The Trump administration has responded by threatening to shutter the U.S. Embassy in Baghdad, a move that Iraqi officials say will accelerate Iran’s ascent in the tug of war that the two countries have fought over Iraq since the 2003 U.S.-led invasion.
Mohammed Mohie, a spokesman for the Iran-backed Kataib Hezbollah group, said Sunday that attacks would halt while the militias waited for the U.S.-led coalition to detail its timeline for full withdrawal. “But this truce is conditional, and the condition is that we will accept their retreat,” he said. He did not provide a timeline for the process.
Mohie said he spoke on behalf of the Iraqi Resistance Coordination Commission, a new body that announced itself with a similar statement Saturday. Neither Mohie’s comments nor the statement appeared to have come in consultation with the U.S.-backed force to which it referred. The U.S.-backed force did not respond to requests for comment on the matter.
It was unclear how many groups the new body represented.
Iraq’s parliament urged the expulsion of U.S. troops in January, after President Trump ordered the killing of Iranian Maj. Gen. Qasem Soleimani in Baghdad. Soleimani had been a talismanic figure for Iraq’s militias. Also killed in that strike was Iraqi militia leader Abu Mahdi al-Muhandis.
The strike sent tensions between Washington and Tehran soaring. Iraqis braced for the confrontation.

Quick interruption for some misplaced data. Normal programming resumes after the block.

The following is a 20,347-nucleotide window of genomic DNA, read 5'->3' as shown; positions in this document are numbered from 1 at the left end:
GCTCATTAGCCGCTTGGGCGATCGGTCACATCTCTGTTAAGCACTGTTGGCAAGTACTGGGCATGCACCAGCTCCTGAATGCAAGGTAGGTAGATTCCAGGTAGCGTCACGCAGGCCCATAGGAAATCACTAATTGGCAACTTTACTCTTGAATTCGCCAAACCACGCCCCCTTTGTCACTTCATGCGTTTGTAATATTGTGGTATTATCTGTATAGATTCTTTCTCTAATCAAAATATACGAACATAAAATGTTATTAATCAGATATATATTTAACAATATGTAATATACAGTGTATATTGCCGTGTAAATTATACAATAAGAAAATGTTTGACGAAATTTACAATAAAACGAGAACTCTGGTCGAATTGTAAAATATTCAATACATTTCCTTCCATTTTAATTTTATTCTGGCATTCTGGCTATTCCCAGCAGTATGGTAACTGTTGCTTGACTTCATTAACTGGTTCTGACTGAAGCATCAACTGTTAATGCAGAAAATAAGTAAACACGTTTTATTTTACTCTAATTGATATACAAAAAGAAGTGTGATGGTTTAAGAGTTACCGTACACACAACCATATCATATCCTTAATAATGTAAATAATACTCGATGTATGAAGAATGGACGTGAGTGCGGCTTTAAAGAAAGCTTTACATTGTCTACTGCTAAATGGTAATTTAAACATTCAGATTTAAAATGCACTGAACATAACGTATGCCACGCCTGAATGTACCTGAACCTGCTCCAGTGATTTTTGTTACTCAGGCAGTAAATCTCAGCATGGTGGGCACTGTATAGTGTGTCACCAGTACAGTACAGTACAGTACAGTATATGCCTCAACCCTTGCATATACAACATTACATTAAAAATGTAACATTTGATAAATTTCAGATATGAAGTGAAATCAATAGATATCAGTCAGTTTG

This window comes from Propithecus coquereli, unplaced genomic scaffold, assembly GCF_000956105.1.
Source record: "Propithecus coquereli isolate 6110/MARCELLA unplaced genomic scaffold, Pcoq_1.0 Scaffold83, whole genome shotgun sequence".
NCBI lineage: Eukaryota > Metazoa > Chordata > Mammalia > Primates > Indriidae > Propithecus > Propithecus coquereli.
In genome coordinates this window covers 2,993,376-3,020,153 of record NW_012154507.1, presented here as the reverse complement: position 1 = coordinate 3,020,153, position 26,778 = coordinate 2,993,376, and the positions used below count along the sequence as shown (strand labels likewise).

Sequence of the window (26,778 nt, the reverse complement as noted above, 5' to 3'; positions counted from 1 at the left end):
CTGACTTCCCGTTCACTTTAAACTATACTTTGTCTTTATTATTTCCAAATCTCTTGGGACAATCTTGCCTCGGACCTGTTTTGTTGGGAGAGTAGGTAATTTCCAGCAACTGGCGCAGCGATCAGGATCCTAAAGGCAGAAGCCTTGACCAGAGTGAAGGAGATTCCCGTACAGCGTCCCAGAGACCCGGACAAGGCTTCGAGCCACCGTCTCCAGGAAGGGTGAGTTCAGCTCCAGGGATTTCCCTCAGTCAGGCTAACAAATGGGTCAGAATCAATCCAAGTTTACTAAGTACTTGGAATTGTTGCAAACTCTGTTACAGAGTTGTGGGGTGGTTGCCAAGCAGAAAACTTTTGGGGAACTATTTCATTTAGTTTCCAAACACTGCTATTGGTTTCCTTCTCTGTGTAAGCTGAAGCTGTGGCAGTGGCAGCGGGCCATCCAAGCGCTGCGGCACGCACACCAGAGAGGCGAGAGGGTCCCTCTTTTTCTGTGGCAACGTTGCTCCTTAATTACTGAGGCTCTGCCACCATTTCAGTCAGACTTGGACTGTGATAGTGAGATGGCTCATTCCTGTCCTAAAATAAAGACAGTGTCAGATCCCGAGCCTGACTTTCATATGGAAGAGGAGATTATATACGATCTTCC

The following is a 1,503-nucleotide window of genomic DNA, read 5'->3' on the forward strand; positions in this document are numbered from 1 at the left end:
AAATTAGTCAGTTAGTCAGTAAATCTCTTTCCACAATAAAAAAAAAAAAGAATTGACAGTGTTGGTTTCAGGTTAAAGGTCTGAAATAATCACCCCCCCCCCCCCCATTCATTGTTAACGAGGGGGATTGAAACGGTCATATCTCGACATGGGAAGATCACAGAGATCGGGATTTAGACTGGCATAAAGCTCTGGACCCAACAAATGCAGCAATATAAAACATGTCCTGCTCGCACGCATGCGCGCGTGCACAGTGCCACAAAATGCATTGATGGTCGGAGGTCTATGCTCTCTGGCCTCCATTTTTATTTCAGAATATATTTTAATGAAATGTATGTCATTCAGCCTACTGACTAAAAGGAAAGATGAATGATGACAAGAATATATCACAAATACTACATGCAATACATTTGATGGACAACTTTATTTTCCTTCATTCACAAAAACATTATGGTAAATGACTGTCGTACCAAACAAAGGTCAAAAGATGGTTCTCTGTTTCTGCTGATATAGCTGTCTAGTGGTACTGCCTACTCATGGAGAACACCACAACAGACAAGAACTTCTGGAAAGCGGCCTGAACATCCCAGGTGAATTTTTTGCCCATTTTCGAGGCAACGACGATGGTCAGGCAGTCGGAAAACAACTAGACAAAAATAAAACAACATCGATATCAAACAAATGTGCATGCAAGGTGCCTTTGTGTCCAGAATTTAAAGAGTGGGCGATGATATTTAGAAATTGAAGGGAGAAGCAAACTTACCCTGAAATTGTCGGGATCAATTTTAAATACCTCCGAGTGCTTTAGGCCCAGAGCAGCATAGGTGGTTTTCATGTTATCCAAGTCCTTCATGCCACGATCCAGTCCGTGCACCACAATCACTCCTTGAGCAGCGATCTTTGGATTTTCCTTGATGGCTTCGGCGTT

Since then, the U.S.-led coalition has departed from smaller bases across Iraq and promised to reduce its troop presence from 5,200 to 3,000. Although the coalition officially attributes that move to the Iraqi military’s increased capacity to take on what remains of the Islamic State militant group, senior officials have acknowledged that it came in response to concerns about the heightened risk of attacks by Iran-backed militias.
In the event that the U.S.-led coalition does not provide clarity on its timeline for withdrawal, Mohie said, the militia factions would use “all weapons available to them.”
Kataib Hezbollah is one of a handful of powerful Iran-backed groups that have served as part of Iraq’s conventional security forces since helping Iraqi and coalition forces defeat the Islamic State in the country.
But in recent months, apparent splinter groups have taken responsibility for rocket and roadside bomb attacks. Western officials in Baghdad say these are probably front groups for elements within the larger Iran-backed groups, allowing the latter to avoid retaliatory U.S. attacks.
It was unclear whether the weekend’s announcements had altered that playbook.
Iraq’s military reported Sunday that an Iraqi convoy carrying logistics equipment for the coalition was targeted with an improvised explosive device, this time on the highway between Samawah and Diwaniyah in the south.
Mustafa Salim in Antalya, Turkey, contributed to this report.